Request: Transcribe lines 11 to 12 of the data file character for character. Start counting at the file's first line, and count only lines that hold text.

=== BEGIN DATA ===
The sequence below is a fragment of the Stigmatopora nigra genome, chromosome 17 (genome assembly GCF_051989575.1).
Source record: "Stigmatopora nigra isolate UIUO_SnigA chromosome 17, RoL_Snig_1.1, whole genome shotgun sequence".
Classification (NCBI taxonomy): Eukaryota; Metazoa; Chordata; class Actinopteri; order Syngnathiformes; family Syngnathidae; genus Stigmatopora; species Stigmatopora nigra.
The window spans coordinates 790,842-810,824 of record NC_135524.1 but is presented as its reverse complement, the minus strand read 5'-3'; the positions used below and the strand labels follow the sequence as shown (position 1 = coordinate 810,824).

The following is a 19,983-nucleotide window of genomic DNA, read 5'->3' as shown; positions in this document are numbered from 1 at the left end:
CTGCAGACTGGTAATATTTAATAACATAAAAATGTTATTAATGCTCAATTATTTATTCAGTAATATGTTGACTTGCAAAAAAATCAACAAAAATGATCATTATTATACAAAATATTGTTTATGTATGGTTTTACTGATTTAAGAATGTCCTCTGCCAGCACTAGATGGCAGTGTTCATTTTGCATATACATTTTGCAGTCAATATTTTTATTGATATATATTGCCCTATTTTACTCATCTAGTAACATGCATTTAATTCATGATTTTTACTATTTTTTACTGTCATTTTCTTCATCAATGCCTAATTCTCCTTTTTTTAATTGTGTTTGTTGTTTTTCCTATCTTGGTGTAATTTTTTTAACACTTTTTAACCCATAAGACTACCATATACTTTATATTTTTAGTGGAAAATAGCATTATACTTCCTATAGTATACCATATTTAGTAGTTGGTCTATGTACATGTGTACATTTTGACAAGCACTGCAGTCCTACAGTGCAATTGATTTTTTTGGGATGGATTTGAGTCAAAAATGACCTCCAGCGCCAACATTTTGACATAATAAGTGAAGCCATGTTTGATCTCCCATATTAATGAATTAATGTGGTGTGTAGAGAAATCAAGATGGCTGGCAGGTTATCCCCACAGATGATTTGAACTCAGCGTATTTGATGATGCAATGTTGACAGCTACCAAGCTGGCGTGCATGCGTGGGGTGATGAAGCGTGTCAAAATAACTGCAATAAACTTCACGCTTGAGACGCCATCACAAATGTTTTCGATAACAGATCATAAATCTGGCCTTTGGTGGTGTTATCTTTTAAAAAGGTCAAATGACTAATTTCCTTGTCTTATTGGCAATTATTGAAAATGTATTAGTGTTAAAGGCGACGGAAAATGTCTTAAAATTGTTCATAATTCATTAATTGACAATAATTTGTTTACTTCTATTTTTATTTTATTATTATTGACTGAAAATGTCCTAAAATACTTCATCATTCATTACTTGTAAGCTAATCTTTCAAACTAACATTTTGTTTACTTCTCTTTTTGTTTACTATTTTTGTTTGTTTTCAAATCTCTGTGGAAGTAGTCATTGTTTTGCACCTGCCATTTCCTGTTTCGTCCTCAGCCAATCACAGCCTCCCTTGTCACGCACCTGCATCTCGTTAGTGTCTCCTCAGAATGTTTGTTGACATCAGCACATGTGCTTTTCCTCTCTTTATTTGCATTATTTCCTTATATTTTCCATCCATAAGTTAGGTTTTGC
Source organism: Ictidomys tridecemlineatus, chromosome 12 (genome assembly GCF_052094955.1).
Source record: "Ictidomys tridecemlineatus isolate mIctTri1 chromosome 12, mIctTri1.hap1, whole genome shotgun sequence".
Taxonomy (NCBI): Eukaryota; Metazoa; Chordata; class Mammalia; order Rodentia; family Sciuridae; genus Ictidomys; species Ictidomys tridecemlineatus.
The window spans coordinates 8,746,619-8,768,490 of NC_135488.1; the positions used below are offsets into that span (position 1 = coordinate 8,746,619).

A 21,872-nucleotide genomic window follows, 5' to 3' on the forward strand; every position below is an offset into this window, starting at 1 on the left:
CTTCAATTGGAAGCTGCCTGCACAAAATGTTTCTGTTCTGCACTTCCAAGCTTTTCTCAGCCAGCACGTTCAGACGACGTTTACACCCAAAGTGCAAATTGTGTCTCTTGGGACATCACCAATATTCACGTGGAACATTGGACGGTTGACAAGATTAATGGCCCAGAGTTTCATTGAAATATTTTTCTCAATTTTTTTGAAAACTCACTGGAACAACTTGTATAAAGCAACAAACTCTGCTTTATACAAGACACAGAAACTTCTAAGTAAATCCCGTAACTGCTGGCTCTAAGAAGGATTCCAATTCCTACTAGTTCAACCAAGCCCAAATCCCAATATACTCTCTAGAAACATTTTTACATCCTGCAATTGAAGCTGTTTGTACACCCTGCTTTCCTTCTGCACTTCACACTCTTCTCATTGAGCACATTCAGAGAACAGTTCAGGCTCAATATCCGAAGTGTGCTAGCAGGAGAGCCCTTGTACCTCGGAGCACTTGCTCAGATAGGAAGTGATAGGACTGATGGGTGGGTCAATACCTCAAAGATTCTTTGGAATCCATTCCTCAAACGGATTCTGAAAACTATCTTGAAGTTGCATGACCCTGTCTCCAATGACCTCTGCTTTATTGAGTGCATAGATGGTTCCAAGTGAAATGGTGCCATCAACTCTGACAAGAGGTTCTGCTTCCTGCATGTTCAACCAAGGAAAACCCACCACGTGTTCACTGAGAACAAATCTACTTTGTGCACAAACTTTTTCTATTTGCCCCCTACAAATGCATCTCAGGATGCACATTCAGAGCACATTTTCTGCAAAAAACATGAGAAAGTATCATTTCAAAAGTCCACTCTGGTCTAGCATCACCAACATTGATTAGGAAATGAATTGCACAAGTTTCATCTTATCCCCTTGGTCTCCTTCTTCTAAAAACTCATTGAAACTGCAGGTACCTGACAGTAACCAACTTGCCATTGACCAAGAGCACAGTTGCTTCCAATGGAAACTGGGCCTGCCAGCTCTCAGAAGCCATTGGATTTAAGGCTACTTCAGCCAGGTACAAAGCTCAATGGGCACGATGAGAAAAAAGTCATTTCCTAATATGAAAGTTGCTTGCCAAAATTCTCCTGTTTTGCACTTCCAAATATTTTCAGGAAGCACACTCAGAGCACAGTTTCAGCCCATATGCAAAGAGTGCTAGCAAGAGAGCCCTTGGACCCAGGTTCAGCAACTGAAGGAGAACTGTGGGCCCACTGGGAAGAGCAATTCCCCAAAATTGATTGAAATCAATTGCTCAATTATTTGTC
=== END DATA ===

A 21,872-nucleotide genomic window follows, 5' to 3' on the forward strand; every position below is an offset into this window, starting at 1 on the left:
CTTCAATTGGAAGCTGCCTGCACAAAATGTTTCTGTTCTGCACTTCCAAGCTTTTCTCAGCCAGCACGTTCAGACGACGTTTACACCCAAAGTGCAAATTGTGTCTCTTGGGACATCACCAATATTCACGTGGAACATTGGACGGTTGACAAGATTAATGGCCCAGAGTTTCATTGAAATATTTTTCTCAATTTTTTTGAAAACTCACTGGAACAACTTGTATAAAGCAACAAACTCTGCTTTATACAAGACACAGAAACTTCTAAGTAAATCCCGTAACTGCTGGCTCTAAGAAGGATTCCAATTCCTACTAGTTCAACCAAGCCCAAATCCCAATATACTCTCTAGAAACATTTTTACATCCTGCAATTGAAGCTGTTTGTACACCCTGCTTTCCTTCTGCACTTCACACTCTTCTCATTGAGCACATTCAGAGAACAGTTCAGGCTCAATATCCGAAGTGTGCTAGCAGGAGAGCCCTTGTACCTCGGAGCACTTGCTCAGATAGGAAGTGATAGGACTGATGGGTGGGTCAATACCTCAAAGATTCTTTGGAATCCATTCCTCAAACGGATTCTGAAAACTATCTTGAAGTTGCATGACCCTGTCTCCAATGACCTCTGCTTTATTGAGTGCATAGATGGTTCCAAGTGAAATGGTGCCATCAACTCTGACAAGAGGTTCTGCTTCCTGCATGTTCAACCAAGGAAAACCCACCACGTGTTCACTGAGAACAAATCTACTTTGTGCACAAACTTTTTCTATTTGCCCCCTACAAATGCATCTCAGGATGCACATTCAGAGCACATTTTCTGCAAAAAACATGAGAAAGTATCATTTCAAAAGTCCACTCTGGTCTAGCATCACCAACATTGATTAGGAAATGAATTGCACAAGTTTCATCTTATCCCCTTGGTCTCCTTCTTCTAAAAACTCATTGAAACTGCAGGTACCTGACAGTAACCAACTTGCCATTGACCAAGAGCACAGTTGCTTCCAATGGAAACTGGGCCTGCCAGCTCTCAGAAGCCATTGGATTTAAGGCTACTTCAGCCAGGTACAAAGCTCAATGGGCACGATGAGAAAAAAGTCATTTCCTAATATGAAAGTTGCTTGCCAAAATTCTCCTGTTTTGCACTTCCAAATATTTTCAGGAAGCACACTCAGAGCACAGTTTCAGCCCATATGCAAAGAGTGCTAGCAAGAGAGCCCTTGGACCCAGGTTCAGCAACTGAAGGAGAACTGTGGGCCCACTGGGAAGAGCAATTCCCCAAAATTGATTGAAATCAATTGCTCAATTATTTGTC